Ok, so I bet you’re wondering, “I am really excited and want to come down to DC. But what’s the best way to do so?” Fear not, intrepid exchange traveler. Here’s the skinny on making it to the nation’s capital. We don’t endorse any of the commercial transportation services here. We’re just showing you some options.
For the most part, driving to DC is an easy task that makes for a fun road trip. Many DC residents say that the monuments are best at night, so having a car would allow for some adventerous site seeing. What is not reccommended, however, is arriving during rush hour (5:00pm-8:00 pm). Arriving around rush hour is like… getting that cute girl’s name, whom you met yesterday, tattooed on your arm to show how much you dig like her. The DCLX committee hopes you understand that both are ill-advised. Estimated travel times from near-by cities without traffic:
- Philly: 2.5 hours
- NYC: 4-5 hours
- Pittsburgh: 4-5 hours
- Raleigh/Durham: 4 hours
- Rochester: 7.5 hours
- Boston: 8 hours
Planes are great. You hop on, make a friend or two when you’re groped at the security lines, get some sub-par food, and arrive in a totally different place. If you live over six hours away, it may be worthwhile for you to look into a flight. The three airports local to the DC Metropolitan area are:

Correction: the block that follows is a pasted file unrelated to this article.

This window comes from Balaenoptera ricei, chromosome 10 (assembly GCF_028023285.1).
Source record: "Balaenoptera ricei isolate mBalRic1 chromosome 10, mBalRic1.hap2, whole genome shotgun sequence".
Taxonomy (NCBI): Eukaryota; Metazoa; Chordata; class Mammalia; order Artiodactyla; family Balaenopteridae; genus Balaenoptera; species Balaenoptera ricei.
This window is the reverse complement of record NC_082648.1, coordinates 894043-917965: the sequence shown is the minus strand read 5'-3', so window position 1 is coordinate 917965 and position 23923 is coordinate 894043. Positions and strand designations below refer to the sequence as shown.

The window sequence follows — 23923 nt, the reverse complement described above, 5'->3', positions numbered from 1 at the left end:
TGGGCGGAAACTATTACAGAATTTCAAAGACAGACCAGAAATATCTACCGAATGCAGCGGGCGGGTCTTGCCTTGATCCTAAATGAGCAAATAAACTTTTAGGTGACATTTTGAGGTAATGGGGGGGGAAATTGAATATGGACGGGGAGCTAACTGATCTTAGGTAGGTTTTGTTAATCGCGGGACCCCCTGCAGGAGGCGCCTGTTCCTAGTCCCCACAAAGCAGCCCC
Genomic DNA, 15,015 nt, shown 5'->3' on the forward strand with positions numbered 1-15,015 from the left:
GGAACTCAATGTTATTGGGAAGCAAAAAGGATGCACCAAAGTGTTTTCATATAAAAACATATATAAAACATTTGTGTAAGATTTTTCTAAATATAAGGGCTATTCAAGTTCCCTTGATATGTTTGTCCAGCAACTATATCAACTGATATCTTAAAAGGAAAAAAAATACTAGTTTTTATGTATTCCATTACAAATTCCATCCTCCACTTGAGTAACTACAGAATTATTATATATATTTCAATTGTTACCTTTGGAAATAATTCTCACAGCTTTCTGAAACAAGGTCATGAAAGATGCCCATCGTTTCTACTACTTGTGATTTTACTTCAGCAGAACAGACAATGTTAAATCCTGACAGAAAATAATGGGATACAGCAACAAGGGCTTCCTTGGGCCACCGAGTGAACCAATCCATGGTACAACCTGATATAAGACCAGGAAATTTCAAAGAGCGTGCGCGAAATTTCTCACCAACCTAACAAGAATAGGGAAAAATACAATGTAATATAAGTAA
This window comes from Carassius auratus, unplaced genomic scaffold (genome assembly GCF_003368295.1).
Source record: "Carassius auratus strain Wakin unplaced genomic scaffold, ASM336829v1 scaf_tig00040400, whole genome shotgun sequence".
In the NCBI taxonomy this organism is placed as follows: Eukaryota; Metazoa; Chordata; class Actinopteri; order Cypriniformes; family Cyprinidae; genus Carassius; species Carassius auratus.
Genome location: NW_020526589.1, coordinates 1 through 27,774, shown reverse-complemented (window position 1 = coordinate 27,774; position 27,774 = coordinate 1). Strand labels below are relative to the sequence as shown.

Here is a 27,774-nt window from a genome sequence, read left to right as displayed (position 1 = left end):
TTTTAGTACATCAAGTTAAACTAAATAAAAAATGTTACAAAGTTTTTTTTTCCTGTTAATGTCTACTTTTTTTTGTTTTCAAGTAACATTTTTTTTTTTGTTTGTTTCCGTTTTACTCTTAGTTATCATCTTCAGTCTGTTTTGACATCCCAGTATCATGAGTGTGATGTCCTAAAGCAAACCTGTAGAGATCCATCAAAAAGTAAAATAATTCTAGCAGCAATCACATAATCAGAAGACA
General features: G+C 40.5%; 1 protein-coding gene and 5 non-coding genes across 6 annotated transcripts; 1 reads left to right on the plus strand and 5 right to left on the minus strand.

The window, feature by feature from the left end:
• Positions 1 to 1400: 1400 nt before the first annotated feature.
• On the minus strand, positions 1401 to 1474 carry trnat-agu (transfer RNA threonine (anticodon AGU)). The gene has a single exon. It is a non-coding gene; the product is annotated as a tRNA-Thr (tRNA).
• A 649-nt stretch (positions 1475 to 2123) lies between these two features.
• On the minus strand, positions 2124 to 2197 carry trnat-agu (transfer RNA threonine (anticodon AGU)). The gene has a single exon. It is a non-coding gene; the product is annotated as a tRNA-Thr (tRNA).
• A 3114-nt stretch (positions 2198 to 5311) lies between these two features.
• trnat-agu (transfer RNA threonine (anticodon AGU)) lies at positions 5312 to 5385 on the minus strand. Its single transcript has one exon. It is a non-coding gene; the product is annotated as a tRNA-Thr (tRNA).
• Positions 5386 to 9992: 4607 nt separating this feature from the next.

- Ronald Reagan Washington National Airport (DCA). DCA is right on the metro line so you can easily take the subway to another destination serviced by the metro.
- Washington Dulles International Airport (IAD). IAD is not on the metro line, but convenient if you have access to a car. You have some ground transportation options from IAD if you don’t have a car.
- Baltimore/Washington International Thurgood Marshall Airport (BWI). Lots of cheap flights to and from this airport. But no easy public transportation to DC. Good if you have a friend in Baltimore who’s willing to pick you up, though…..
The AmTrak train has a convenient stop at Union Station, which will put you in downtown DC. From Union Station, you can take the metro to most anyplace in the DC area. It’s important to note that there is also a Metro stop on the red line here.
Of course, you can go old school and take a horse to the exchange. You can ride the horse or in a horse-drawn carriage. But it’ll be kinda slow and there are no promises of having someplace to tie your horse while you’re here. On the plus side, you don’t have to pay any extra baggage fees.